PhotoPlace Gallery: A Sense of Place Gallery exhibition: September 7 to September 30, 2016
Photographs that convey a “sense of place” blend the physical characteristics of a scene, landscape or object with the mysterious essence that emerges from gradually and perhaps unconsciously inhabiting a place over time. The photograph ceases to become an objective document. Instead, it takes on a particular feeling that is invested with something that is often intangible, revealing a deeper understanding of what lies beneath the surface.
How is this “sense of place” communicated in a photograph? Many components including light, content and composition are important, as are clarity and craftsmanship. A well made photograph, for me, is the visual equivalent of a poem, evoking feelings and emotions. A quote from an essay in The Atlantic by Mark Yakich, “What Is a Poem,” states… “A poem helps the mind play with its well-trod patterns of thought, and can even help reroute those patterns by making us see the familiar anew.”
Subjectivity, of course, is inevitable. Selecting photographs is necessarily contingent of the particular jurors taste and aesthetic. That said, it was a privilege and honor to jury “A Sense of Place.”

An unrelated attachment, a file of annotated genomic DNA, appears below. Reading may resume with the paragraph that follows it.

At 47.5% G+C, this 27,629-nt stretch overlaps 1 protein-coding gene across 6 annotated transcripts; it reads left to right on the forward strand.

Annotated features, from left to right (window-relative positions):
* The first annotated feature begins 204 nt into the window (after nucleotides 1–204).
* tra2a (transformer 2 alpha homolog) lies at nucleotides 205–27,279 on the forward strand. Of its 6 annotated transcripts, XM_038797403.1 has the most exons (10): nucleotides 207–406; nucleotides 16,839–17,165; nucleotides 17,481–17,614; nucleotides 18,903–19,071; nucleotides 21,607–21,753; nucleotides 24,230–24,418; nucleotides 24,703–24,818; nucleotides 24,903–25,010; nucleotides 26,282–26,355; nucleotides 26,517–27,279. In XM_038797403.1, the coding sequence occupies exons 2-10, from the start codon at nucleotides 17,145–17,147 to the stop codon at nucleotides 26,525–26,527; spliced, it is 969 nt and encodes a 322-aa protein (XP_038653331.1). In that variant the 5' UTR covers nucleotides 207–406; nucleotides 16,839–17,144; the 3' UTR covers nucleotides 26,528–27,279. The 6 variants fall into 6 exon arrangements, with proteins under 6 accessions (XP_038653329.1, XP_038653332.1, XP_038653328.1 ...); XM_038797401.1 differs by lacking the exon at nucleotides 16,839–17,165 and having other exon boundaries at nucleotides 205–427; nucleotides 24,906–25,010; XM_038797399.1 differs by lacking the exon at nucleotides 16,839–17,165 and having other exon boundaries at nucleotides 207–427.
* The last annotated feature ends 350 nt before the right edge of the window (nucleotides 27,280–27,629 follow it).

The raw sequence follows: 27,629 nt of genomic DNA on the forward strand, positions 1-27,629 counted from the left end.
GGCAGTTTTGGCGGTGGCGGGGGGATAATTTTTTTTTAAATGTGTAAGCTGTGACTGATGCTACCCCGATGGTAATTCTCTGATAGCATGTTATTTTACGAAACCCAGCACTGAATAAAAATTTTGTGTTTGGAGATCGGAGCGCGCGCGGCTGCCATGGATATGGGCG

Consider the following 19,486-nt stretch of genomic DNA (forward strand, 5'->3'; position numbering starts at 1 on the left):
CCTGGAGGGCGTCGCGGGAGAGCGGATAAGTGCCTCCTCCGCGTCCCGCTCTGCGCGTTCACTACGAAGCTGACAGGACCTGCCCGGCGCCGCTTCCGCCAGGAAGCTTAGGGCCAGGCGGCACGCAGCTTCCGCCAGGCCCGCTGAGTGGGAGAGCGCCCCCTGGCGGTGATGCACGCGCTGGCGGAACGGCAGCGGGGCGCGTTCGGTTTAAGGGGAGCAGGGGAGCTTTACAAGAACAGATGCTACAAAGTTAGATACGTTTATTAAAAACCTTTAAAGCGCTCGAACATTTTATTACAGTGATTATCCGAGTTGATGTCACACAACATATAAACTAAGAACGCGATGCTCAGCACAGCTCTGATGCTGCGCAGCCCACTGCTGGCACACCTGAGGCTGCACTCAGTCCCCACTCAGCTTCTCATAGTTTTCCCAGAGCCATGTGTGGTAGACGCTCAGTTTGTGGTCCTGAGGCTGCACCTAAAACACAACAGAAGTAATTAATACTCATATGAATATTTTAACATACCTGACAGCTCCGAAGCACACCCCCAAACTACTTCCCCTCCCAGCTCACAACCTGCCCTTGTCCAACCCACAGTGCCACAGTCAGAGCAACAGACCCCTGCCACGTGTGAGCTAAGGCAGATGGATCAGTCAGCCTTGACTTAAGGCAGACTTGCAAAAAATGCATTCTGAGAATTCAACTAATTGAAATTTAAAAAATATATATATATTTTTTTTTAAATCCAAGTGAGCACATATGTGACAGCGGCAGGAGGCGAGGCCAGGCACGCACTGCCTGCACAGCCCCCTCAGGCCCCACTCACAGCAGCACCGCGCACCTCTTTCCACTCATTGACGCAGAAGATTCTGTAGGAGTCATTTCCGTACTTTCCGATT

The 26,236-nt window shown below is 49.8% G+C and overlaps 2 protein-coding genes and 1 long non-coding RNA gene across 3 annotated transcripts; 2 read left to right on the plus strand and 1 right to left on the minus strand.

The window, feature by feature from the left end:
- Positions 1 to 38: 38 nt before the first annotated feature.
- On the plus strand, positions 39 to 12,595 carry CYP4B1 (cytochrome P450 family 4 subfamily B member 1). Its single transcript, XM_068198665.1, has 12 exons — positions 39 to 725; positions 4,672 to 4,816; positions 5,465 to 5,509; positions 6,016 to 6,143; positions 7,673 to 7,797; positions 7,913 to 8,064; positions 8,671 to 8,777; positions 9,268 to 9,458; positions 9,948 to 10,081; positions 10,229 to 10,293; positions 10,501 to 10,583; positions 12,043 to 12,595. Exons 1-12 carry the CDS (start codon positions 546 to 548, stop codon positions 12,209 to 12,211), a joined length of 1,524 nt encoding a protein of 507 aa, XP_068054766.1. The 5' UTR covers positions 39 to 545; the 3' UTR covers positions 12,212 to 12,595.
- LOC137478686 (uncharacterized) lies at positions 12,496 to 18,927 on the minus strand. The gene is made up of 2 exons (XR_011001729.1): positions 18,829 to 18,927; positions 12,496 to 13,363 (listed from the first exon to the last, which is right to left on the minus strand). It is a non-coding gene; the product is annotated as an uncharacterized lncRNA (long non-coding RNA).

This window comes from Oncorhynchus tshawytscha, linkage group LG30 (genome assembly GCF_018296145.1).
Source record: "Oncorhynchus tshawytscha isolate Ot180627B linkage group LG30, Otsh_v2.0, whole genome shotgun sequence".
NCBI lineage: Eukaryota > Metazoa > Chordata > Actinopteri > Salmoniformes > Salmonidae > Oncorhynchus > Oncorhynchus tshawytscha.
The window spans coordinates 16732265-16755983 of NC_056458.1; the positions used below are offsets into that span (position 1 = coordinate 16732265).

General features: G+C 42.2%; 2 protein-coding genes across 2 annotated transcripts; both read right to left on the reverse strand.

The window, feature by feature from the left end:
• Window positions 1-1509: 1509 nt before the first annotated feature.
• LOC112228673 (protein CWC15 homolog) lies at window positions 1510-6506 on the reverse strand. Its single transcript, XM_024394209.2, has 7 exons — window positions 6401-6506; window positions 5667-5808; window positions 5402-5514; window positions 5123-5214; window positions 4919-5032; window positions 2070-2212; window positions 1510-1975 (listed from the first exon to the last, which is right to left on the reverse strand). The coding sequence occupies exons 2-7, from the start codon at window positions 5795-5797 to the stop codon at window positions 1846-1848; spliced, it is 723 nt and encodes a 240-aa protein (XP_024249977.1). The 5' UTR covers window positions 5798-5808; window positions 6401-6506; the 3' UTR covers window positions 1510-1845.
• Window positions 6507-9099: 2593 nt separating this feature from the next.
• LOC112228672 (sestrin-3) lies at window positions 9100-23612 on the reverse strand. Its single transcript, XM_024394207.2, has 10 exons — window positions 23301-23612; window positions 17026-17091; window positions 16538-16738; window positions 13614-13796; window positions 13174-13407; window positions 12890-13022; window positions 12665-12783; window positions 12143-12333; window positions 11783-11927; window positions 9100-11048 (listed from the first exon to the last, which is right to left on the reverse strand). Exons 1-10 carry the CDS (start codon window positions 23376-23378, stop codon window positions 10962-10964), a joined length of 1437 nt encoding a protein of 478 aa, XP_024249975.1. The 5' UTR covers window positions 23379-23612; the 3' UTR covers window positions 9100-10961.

Jane Fulton Alt
About the Juror:
Jane Fulton Alt’s photographs explore universal issues of humanity and the non–material. She is the three-time winner of Photolucida’s Critical Mass for her Katrina and Burn portfolios, recipient of the 2007 Illinois Arts Council Fellowship Award, and multiple Ragdale Foundation Fellowships. She has authored two books; Look and Leave: Photographs and Stories of New Orleans’s Lower Ninth Ward, and The Burn. Her Crude Awakening portfolio was published worldwide.
She received the Photo District News 2011 Curators Choice Award and the 2012 Humble Arts 31 Women in Art Photography award. Alt’s work is in the permanent collections of the Museum of Fine Arts in Houston, Smithsonian National Museum of American History, New Orleans Museum of Art, De Paul University Art Museum, Southwest Museum of Photography, Beinecke Library at Yale University, Centro Fotografico Alvarez Bravo in Oaxaca, Mexico, Center for Photography at Woodstock, Harry Ransom Humanities Research Center, and the collection of William Hunt.